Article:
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Knee pain? Glucosamine may get to the joint

In healthy joints, cartilage acts as a cushion between bones and contains a natural compound called glucosamine that helps in maintenance and repair.

When cartilage breaks down, which can occur with a common joint disorder called osteoarthritis, some people turn to glucosamine supplements. Studies vary on whether the supplements work to slow deterioration or rebuild cartilage, so talk to a doctor first before taking them.

Despite concerns it may raise blood sugar levels in diabetics, studies show glucosamine is generally safe with some side effects reported, such as upset stomach and headache.

"This is still one small piece of a complex (treatment) puzzle," says Dr. Steven S. Overman of The Seattle Arthritis Clinic, a highly rated center in Seattle. Overman sometimes has patients take glucosamine sulfate as part of a broader treatment regimen that can include anti-inflammatory medications.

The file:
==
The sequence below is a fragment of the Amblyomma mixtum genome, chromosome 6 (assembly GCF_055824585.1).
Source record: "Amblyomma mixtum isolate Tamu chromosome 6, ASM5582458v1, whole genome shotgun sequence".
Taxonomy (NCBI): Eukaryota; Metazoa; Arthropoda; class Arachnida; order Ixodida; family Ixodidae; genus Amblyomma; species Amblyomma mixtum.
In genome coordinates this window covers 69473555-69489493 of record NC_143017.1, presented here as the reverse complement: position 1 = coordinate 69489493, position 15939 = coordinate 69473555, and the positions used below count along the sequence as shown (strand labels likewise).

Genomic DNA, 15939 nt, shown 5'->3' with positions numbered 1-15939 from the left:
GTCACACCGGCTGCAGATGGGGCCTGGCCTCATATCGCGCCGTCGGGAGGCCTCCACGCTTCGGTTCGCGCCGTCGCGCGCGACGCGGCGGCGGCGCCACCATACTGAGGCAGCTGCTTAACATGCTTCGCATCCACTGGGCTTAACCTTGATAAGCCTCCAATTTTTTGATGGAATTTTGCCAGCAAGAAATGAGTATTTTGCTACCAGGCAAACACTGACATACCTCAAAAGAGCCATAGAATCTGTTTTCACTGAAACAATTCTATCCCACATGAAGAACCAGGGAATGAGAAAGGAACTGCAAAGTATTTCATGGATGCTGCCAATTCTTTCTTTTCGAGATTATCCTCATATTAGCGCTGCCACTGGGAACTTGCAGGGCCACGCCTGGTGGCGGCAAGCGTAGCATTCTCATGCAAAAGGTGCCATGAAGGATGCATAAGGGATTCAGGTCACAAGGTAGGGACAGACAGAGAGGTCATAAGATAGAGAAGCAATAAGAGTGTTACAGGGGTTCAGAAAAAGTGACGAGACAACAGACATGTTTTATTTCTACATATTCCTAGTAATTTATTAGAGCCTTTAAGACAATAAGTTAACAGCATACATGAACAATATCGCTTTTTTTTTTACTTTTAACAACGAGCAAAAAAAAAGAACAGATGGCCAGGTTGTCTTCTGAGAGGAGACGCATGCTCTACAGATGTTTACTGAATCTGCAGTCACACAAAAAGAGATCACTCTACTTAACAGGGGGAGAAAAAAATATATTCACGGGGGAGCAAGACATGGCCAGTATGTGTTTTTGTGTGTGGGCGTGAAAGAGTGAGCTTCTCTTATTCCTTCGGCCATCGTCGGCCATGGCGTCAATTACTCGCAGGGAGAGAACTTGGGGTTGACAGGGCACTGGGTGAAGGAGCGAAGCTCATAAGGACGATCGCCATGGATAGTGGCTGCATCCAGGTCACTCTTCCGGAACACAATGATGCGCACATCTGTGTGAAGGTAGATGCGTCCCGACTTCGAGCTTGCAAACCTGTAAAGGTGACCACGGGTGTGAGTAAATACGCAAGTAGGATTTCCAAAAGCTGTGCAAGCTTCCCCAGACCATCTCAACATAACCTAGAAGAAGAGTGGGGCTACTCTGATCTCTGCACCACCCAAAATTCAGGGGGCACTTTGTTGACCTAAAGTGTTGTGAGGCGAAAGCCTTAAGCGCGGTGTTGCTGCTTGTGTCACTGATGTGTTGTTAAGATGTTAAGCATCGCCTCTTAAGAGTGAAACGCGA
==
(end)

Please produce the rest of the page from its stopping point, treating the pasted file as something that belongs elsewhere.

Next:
He also encourages patients to lose weight, and change activities to reduce the burden on joints. "I try to get runners to become bicyclists," he says. Although none of these cure osteoarthritis, Overman says, the combination can reduce pain and lessen the strain on joints.


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